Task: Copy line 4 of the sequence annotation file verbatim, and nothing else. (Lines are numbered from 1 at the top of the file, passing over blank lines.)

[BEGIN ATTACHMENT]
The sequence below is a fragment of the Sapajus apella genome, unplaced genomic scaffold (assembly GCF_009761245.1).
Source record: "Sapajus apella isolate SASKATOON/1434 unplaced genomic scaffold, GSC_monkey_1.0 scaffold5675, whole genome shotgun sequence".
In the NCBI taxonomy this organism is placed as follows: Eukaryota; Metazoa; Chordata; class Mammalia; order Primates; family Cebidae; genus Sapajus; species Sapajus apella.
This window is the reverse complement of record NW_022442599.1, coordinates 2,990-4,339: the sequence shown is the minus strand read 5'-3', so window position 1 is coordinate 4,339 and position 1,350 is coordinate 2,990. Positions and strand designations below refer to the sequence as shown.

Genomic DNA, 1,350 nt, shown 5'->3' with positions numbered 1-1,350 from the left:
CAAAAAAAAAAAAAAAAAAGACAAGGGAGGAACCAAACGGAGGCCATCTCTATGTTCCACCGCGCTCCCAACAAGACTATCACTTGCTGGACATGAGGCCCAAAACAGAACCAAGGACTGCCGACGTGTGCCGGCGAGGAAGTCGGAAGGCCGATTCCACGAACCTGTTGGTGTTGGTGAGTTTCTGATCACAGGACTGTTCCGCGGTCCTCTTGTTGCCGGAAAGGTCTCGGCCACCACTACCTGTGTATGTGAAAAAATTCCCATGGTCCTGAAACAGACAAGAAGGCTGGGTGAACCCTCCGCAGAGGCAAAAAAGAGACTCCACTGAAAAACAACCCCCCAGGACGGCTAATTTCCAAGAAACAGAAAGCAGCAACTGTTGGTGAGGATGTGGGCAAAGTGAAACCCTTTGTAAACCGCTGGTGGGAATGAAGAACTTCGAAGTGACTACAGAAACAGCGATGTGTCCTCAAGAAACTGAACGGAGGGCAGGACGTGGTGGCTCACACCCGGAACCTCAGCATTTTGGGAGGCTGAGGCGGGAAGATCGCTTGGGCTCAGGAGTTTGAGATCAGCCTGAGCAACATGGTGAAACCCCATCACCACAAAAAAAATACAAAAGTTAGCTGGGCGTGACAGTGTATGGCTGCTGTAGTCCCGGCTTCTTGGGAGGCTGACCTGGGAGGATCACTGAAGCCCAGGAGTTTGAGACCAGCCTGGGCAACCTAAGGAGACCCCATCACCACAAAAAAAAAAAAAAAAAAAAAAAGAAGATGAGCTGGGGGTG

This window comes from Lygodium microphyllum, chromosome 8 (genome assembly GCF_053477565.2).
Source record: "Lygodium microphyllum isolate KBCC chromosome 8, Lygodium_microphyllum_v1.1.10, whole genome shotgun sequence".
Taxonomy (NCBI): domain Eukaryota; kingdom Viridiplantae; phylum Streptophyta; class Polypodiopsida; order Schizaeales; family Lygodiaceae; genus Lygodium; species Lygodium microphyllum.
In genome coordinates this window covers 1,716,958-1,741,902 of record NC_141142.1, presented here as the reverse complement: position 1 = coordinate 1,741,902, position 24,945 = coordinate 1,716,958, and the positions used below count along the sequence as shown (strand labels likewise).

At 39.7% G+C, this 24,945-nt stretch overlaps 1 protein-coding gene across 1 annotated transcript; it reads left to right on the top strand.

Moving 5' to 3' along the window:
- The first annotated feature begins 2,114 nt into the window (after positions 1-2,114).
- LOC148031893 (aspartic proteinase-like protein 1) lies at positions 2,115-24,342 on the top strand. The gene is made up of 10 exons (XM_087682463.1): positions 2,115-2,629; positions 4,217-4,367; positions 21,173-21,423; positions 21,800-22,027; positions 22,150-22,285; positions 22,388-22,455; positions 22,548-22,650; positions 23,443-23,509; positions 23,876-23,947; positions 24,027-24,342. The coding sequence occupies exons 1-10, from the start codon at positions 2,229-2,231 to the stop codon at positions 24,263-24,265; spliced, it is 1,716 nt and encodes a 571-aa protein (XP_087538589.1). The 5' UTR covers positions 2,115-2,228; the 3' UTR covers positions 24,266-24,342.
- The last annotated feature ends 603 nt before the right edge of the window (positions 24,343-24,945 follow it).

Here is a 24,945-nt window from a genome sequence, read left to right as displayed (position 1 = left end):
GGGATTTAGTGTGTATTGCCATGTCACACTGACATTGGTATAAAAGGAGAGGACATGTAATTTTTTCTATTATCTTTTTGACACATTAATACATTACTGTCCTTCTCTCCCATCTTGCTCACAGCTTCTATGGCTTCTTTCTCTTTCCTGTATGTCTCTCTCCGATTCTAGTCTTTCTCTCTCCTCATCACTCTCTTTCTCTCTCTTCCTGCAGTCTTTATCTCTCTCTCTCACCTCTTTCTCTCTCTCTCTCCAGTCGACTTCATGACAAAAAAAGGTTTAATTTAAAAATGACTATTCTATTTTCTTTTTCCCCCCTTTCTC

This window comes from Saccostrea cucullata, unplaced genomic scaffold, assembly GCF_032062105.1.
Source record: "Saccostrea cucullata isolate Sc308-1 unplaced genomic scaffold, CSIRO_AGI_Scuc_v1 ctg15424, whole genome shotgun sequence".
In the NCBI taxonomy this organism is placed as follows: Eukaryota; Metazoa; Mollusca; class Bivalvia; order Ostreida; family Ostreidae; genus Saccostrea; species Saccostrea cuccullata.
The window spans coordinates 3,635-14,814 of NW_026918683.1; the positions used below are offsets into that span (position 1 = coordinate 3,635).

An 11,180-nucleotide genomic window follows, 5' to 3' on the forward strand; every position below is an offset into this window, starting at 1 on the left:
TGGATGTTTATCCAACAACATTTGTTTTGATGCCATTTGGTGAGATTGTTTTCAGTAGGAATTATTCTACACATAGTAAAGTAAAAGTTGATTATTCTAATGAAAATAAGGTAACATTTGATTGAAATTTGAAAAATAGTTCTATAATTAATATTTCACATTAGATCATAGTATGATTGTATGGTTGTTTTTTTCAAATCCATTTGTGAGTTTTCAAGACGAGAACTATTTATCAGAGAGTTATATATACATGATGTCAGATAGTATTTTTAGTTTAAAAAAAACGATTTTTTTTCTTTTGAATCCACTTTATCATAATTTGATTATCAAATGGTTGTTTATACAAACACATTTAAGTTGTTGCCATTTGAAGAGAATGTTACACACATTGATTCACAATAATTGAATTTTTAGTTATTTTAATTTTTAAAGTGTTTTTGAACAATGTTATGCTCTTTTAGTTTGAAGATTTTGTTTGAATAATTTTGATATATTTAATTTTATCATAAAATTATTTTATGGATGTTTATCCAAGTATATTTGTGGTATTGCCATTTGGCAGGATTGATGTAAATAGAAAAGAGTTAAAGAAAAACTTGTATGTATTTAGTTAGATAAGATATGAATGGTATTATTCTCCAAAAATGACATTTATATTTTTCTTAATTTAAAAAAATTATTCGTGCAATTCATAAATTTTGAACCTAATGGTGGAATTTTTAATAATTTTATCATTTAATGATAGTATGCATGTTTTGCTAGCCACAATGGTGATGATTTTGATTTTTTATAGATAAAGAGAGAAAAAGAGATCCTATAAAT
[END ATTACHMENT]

This window is the reverse complement of record NW_022442599.1, coordinates 2,990-4,339: the sequence shown is the minus strand read 5'-3', so window position 1 is coordinate 4,339 and position 1,350 is coordinate 2,990. Positions and strand designations below refer to the sequence as shown.